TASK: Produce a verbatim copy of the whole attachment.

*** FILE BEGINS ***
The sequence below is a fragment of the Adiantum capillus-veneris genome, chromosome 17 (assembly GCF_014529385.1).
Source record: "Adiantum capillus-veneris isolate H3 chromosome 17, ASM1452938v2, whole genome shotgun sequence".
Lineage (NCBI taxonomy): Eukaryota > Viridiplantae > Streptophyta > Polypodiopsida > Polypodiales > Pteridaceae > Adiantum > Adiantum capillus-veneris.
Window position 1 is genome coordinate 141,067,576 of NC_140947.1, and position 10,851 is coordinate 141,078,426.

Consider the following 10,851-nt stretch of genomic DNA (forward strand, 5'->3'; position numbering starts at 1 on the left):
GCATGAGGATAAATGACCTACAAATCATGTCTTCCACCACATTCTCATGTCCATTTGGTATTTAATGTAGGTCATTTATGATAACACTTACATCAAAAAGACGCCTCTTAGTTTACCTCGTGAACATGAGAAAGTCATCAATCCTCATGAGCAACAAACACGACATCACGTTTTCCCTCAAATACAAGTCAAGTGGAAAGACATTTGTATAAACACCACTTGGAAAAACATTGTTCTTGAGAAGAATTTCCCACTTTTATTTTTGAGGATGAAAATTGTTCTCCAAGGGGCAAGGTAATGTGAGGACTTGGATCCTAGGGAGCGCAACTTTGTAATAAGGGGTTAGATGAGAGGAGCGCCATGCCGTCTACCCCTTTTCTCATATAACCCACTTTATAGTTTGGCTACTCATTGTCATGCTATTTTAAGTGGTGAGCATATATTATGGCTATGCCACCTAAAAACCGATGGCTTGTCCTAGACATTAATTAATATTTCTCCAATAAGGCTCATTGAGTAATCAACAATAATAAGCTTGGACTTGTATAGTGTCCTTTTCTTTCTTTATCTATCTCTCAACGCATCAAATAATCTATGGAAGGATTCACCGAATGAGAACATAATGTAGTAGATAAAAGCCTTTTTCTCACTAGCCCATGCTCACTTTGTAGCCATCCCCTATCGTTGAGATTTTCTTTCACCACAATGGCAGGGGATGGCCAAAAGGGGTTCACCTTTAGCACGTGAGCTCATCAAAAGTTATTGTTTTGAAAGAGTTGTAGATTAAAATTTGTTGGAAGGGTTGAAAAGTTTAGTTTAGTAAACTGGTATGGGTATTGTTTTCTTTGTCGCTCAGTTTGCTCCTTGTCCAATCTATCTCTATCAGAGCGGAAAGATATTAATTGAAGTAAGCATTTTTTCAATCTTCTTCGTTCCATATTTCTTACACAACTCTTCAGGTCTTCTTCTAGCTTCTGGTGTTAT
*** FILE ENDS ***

The sequence below is a fragment of the Adiantum capillus-veneris genome, chromosome 17 (assembly GCF_014529385.1).
Source record: "Adiantum capillus-veneris isolate H3 chromosome 17, ASM1452938v2, whole genome shotgun sequence".
Lineage (NCBI taxonomy): Eukaryota > Viridiplantae > Streptophyta > Polypodiopsida > Polypodiales > Pteridaceae > Adiantum > Adiantum capillus-veneris.
Window position 1 is genome coordinate 141,067,576 of NC_140947.1, and position 10,851 is coordinate 141,078,426.

Consider the following 10,851-nt stretch of genomic DNA (forward strand, 5'->3'; position numbering starts at 1 on the left):
GCATGAGGATAAATGACCTACAAATCATGTCTTCCACCACATTCTCATGTCCATTTGGTATTTAATGTAGGTCATTTATGATAACACTTACATCAAAAAGACGCCTCTTAGTTTACCTCGTGAACATGAGAAAGTCATCAATCCTCATGAGCAACAAACACGACATCACGTTTTCCCTCAAATACAAGTCAAGTGGAAAGACATTTGTATAAACACCACTTGGAAAAACATTGTTCTTGAGAAGAATTTCCCACTTTTATTTTTGAGGATGAAAATTGTTCTCCAAGGGGCAAGGTAATGTGAGGACTTGGATCCTAGGGAGCGCAACTTTGTAATAAGGGGTTAGATGAGAGGAGCGCCATGCCGTCTACCCCTTTTCTCATATAACCCACTTTATAGTTTGGCTACTCATTGTCATGCTATTTTAAGTGGTGAGCATATATTATGGCTATGCCACCTAAAAACCGATGGCTTGTCCTAGACATTAATTAATATTTCTCCAATAAGGCTCATTGAGTAATCAACAATAATAAGCTTGGACTTGTATAGTGTCCTTTTCTTTCTTTATCTATCTCTCAACGCATCAAATAATCTATGGAAGGATTCACCGAATGAGAACATAATGTAGTAGATAAAAGCCTTTTTCTCACTAGCCCATGCTCACTTTGTAGCCATCCCCTATCGTTGAGATTTTCTTTCACCACAATGGCAGGGGATGGCCAAAAGGGGTTCACCTTTAGCACGTGAGCTCATCAAAAGTTATTGTTTTGAAAGAGTTGTAGATTAAAATTTGTTGGAAGGGTTGAAAAGTTTAGTTTAGTAAACTGGTATGGGTATTGTTTTCTTTGTCGCTCAGTTTGCTCCTTGTCCAATCTATCTCTATCAGAGCGGAAAGATATTAATTGAAGTAAGCATTTTTTCAATCTTCTTCGTTCCATATTTCTTACACAACTCTTCAGGTCTTCTTCTAGCTTCTGGTGTTAT